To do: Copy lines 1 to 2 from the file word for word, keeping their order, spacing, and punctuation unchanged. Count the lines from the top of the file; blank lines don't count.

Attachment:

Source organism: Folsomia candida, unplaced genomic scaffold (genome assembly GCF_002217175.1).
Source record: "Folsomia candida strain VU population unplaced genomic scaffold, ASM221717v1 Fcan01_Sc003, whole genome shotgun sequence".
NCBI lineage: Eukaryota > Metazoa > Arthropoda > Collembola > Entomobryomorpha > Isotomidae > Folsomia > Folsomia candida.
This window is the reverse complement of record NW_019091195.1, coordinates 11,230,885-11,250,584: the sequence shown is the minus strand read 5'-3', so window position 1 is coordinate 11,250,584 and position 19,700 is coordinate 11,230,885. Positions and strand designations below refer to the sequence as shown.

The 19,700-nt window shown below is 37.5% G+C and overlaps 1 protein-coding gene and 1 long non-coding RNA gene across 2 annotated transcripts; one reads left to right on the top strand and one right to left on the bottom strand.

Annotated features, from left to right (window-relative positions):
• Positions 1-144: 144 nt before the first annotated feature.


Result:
Source organism: Folsomia candida, unplaced genomic scaffold (genome assembly GCF_002217175.1).
Source record: "Folsomia candida strain VU population unplaced genomic scaffold, ASM221717v1 Fcan01_Sc003, whole genome shotgun sequence".